It’s not clear how much clever planning goes into decisions that are taken on the fly in the middle of a financial crisis, but as some of the dust settles in Cyprus, the Greek part of the island—bruised, battered, angry at Europe, hating and fearing the Turks—is going to need friends. There’s a short list of available partners, and given the depth of Cyprus’ likely future economic problems, the island is going to have to pay a high price for such future friends.As Yuri Zhukov argues in Foreign Affairs, one possible friend is Russia, whose leaders are calculating that their leverage can only increase as Cyprus starts to weather the harsh regimen the EU is imposing on it:
The dismantling of Cyprus’ banking sector and the subsequent decline in foreign investment and tourism are bound to push the country into a deep and protracted recession. Newly discovered gas bounties offer a possible path to recovery. But maritime borders and exploration rights remain a major point of contention. As Cyprus braces for hard times, its growing demand for external political support and technical expertise will compel it to rebuild ties with its former patron, whose wealthiest citizens may now become the “big, angry shareholders” in Cyprus’ future. Sweetheart deals on energy and even naval basing rights are possible. In the end, Russia’s exodus from the island of Aphrodite may prove brief.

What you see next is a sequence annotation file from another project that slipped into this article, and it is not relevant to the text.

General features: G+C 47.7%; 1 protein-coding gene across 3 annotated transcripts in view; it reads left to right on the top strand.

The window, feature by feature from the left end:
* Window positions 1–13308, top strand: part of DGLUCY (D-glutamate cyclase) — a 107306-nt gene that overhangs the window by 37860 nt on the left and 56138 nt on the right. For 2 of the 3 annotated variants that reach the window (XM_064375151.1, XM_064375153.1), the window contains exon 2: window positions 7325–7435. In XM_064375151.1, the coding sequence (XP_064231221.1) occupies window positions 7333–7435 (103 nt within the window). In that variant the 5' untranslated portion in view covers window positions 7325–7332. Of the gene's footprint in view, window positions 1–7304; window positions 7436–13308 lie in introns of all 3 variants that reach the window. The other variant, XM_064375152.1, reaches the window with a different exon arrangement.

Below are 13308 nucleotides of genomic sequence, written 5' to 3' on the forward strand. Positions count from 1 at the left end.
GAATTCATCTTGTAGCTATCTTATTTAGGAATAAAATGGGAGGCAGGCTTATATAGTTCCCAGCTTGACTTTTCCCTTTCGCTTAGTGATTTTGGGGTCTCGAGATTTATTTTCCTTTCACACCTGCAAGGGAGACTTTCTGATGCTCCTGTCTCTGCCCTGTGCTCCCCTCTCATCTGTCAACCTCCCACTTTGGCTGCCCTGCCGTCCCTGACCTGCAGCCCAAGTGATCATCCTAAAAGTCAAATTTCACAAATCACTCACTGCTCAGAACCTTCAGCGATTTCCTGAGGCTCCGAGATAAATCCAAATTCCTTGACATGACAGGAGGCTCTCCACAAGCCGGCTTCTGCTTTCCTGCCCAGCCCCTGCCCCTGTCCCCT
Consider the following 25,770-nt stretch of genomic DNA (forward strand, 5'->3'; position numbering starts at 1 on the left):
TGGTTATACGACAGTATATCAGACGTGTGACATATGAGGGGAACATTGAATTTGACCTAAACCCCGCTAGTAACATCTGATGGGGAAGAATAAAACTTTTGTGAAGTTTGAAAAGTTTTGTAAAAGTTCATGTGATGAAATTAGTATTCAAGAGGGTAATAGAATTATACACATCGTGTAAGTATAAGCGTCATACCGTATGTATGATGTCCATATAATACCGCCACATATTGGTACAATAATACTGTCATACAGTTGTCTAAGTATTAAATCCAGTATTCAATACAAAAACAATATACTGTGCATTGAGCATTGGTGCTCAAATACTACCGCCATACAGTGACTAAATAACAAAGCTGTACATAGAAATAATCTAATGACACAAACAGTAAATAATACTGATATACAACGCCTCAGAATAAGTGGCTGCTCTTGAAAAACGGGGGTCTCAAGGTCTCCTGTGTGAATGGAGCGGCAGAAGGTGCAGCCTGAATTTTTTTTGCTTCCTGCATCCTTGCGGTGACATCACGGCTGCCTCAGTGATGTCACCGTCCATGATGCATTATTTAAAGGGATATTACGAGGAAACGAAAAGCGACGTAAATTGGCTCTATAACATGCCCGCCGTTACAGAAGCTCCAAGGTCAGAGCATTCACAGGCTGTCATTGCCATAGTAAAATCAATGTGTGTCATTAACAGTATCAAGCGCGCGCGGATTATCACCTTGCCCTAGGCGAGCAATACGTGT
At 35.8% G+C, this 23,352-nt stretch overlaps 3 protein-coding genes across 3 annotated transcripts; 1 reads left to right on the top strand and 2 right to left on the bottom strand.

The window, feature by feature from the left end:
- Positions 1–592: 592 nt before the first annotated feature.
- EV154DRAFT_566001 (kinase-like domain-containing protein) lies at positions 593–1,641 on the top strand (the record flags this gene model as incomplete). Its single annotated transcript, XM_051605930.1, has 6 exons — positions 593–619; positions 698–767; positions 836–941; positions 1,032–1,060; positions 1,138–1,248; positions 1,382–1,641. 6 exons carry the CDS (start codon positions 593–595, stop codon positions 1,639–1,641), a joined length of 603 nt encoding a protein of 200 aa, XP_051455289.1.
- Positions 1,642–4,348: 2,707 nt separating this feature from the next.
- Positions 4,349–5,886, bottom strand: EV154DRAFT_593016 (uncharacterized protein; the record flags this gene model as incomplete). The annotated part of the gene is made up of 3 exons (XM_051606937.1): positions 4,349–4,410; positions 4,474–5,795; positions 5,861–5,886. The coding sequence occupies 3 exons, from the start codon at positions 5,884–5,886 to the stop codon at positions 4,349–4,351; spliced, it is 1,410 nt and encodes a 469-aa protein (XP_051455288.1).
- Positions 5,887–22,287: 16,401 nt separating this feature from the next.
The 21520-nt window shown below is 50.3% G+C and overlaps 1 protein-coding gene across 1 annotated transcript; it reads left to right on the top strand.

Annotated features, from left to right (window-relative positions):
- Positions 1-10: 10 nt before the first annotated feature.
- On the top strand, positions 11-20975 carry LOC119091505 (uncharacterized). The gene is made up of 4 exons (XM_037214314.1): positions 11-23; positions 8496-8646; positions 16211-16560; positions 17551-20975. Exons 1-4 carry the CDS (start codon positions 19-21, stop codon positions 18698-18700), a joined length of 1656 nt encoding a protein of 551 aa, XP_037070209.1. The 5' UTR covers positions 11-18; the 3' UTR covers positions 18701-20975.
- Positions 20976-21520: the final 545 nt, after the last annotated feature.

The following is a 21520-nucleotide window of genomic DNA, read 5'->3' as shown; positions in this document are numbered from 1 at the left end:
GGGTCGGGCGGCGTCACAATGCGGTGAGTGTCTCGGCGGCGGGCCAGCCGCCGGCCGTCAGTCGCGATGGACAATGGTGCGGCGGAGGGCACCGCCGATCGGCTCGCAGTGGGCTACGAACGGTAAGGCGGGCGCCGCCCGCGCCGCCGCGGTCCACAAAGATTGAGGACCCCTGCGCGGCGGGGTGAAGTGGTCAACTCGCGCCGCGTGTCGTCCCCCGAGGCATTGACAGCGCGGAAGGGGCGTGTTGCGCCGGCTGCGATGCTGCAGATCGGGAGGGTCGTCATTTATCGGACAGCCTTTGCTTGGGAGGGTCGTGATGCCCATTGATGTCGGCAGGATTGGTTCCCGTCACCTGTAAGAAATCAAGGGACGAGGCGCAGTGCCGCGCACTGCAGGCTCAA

Russia may well find more opportunities in the aftermath of the crisis. The biggest problem could be that western Europe will be opposed to Russia’s getting its hands on the Mediterranean’s natural gas supplies. The Europeans have seen what comes from giving Russia an upper hand in energy markets. Are we looking at Berlin and Ankara vs. Russia and Athens in the Mediterranean, with the US and Israel acting as tie-breakers?Interesting times ahead.